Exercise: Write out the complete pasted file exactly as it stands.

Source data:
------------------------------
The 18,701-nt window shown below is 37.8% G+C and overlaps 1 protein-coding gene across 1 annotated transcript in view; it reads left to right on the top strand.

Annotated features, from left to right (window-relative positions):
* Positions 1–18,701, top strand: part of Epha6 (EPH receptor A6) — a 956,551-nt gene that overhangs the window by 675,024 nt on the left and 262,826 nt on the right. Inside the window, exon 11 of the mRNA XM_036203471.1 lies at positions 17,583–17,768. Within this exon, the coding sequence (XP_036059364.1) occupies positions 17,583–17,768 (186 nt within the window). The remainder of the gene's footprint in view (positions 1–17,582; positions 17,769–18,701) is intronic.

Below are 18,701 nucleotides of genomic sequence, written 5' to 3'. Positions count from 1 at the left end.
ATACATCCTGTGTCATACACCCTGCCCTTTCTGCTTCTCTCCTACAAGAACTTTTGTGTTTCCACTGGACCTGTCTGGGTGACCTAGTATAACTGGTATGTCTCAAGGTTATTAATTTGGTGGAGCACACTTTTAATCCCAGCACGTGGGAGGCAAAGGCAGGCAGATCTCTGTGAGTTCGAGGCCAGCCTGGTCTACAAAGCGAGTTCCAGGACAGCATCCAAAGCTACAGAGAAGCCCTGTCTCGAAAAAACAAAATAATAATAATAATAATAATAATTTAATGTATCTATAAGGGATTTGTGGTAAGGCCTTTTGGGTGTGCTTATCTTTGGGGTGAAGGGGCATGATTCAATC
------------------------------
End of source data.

The 18,701-nt window shown below is 37.8% G+C and overlaps 1 protein-coding gene across 1 annotated transcript in view; it reads left to right on the top strand.

Annotated features, from left to right (window-relative positions):
* Positions 1–18,701, top strand: part of Epha6 (EPH receptor A6) — a 956,551-nt gene that overhangs the window by 675,024 nt on the left and 262,826 nt on the right. Inside the window, exon 11 of the mRNA XM_036203471.1 lies at positions 17,583–17,768. Within this exon, the coding sequence (XP_036059364.1) occupies positions 17,583–17,768 (186 nt within the window). The remainder of the gene's footprint in view (positions 1–17,582; positions 17,769–18,701) is intronic.

Below are 18,701 nucleotides of genomic sequence, written 5' to 3'. Positions count from 1 at the left end.
ATACATCCTGTGTCATACACCCTGCCCTTTCTGCTTCTCTCCTACAAGAACTTTTGTGTTTCCACTGGACCTGTCTGGGTGACCTAGTATAACTGGTATGTCTCAAGGTTATTAATTTGGTGGAGCACACTTTTAATCCCAGCACGTGGGAGGCAAAGGCAGGCAGATCTCTGTGAGTTCGAGGCCAGCCTGGTCTACAAAGCGAGTTCCAGGACAGCATCCAAAGCTACAGAGAAGCCCTGTCTCGAAAAAACAAAATAATAATAATAATAATAATAATTTAATGTATCTATAAGGGATTTGTGGTAAGGCCTTTTGGGTGTGCTTATCTTTGGGGTGAAGGGGCATGATTCAATC